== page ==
Phosphonium Ionic Liquids

Phosphonium ionic liquids have great promise because previous studies have shown that they have high electrochemical stability. Phosphonium ionic liquids, with the generic formula [PR4]+, have four substituents on the phosphonium cation. Variations in the substituents and available anions represent a large number of possible salts (Figure.1).

Phosphonium Ionic LiquidsFigure 1. The structure of phosphonium ionic liquids

Phosphonium ionic liquids possess high thermal stability, while their C2 protons tend to make them slightly acidic, which can lead to carbene formation. Alkylphosphine salts are generally less dense than water, which may be beneficial for product post-treatment steps involving aqueous layers containing inorganic salt by-products. For these reasons, phosphonium ionic liquids are often used as phase transfer catalysts, electrochemical media, epoxy resin cured strippers for montmorillonite clay catalysts, and they are also used in high temperature polymer carbonate reactions.


  • Electrolyte: Phosphonium ionic liquids can be applied as battery electrolyte, solar cell electrolytes, and super-capacitor electrolytes. For example, a binary ionic liquid system consisting of P222(2O1)-TFSI and lithium salt exhibits favorable transport properties and high thermal stability as an electrolyte of a lithium secondary battery. A lithium battery cell containing a P222(2O1)-TFSI electrolyte was found to exhibit higher charge-discharge performance than a lithium battery containing other ammonium ionic liquid electrolyte due to the low viscosity and high conductivity of the phosphonium ionic liquid electrolyte.

  • Phosphonium Ionic LiquidsFigure 2. The structure of P222(2O1) cation

  • Solvent: Since the environmental issues become very important, solution phase chemistry is an important research topic in green chemistry. Phosphonium ionic liquid plays an important role in it. Phosphonium ionic liquid can be used as a solvent in many important reactions, such as Heck cross-coupling reaction, Suzuki cross-coupling reaction, Diels–Alder reaction, Grignard reaction and so on. For example, the Suzuki cross-coupling reaction is a method of linking an electrophile containing a sp2 carbon or a non-β-hydride with a boronic acid derivative, which is widely used in organic chemistry. In the Suzuki cross-coupling reaction, the ionic liquid [P6,6,6,14][Cl] is used for Suzuki cross-coupling of an arylamide with a boronic acid derivative. In the reaction of figure 3, a soluble palladium catalyst precursor such as Pd2(dba)3·CHCl3 needs to be dissolved in phosphonium ionic liquid to produce a deep orange solution. The solution is stable in the absence of oxygen for an extended period of time and can be recycled after extraction of the reaction product. The system has numerous advantages, including mild and economical reaction conditions, and readily available aryl chloride reactivity.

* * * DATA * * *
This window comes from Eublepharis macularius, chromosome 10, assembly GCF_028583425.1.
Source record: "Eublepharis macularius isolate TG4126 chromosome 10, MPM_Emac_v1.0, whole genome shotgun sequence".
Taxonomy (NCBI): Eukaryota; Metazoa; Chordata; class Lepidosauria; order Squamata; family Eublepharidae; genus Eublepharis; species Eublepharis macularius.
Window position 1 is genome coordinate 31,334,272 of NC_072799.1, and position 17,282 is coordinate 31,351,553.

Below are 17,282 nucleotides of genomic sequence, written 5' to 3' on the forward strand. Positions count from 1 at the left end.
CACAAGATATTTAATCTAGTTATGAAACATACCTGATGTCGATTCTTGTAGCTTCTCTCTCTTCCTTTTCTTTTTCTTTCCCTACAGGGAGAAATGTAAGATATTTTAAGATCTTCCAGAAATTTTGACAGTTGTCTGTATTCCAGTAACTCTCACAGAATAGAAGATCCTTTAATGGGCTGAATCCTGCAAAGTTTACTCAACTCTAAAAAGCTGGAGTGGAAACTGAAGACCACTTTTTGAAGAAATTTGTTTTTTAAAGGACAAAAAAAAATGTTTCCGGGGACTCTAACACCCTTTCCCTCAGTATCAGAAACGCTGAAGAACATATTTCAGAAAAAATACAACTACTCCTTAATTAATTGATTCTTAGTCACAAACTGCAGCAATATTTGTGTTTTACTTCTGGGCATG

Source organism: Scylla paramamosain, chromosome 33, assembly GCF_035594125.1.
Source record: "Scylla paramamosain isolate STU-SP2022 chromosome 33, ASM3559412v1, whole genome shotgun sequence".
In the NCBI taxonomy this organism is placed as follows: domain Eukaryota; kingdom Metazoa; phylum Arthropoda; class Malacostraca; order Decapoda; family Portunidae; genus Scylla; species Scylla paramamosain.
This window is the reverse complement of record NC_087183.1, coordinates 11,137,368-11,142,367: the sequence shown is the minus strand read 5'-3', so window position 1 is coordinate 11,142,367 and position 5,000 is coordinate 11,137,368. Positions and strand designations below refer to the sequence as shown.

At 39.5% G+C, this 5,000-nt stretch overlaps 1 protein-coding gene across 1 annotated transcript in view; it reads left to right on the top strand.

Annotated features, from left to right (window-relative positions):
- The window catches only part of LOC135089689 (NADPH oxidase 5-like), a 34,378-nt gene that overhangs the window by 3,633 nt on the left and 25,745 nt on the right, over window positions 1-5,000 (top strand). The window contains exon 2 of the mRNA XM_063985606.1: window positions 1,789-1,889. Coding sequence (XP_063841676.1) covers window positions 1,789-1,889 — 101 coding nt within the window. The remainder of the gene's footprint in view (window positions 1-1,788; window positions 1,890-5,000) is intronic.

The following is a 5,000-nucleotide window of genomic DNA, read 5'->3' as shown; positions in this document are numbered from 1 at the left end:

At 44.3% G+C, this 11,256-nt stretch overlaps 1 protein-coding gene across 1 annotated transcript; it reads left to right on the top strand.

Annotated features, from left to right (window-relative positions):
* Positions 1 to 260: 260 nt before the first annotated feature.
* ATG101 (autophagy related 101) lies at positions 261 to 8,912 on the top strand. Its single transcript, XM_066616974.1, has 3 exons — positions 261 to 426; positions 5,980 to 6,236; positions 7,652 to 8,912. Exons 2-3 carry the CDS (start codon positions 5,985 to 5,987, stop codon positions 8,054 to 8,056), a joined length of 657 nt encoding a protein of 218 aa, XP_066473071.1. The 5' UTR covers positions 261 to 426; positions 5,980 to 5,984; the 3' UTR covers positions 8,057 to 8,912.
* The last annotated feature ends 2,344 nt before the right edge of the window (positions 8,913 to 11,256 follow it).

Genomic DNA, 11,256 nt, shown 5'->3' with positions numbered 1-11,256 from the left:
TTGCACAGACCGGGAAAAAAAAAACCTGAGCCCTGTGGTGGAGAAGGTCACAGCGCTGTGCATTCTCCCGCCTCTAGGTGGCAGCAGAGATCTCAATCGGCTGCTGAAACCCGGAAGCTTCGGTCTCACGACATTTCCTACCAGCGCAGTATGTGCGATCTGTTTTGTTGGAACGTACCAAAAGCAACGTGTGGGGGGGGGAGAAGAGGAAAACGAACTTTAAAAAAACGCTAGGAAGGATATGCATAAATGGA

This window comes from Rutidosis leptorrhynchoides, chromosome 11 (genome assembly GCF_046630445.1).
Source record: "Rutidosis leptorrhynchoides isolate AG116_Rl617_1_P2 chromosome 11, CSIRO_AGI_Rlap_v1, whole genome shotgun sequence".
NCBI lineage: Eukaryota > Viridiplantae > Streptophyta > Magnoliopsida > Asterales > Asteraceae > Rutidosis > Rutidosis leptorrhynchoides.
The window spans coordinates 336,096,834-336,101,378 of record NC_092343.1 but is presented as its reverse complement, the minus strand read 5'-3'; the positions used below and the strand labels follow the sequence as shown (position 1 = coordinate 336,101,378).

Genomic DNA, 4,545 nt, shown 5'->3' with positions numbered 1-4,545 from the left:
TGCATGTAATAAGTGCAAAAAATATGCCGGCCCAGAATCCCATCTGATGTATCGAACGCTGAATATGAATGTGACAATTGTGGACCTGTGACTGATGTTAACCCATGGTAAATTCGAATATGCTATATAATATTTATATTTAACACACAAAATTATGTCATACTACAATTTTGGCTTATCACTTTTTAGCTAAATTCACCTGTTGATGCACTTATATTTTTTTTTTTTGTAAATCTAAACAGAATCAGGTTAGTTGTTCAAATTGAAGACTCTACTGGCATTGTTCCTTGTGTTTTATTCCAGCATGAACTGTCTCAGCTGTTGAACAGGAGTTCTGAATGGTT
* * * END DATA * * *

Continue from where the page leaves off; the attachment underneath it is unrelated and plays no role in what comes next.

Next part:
• Phosphonium Ionic LiquidsFigure 3. Suzuki cross-coupling reaction using phosphonium ionic liquids as solvent


  1. Tsunashima, K.; et al. (2008). “A lithium battery electrolyte based on a room-temperature phosphonium ionic liquid.” Chemistry letters 37(3), 314-315.
  2. McNulty, J.; et al. (2002). “Suzuki cross-coupling reactions of aryl halides in phosphonium salt ionic liquid under mild conditions.” Chemical Communications (17), 1986-1987.
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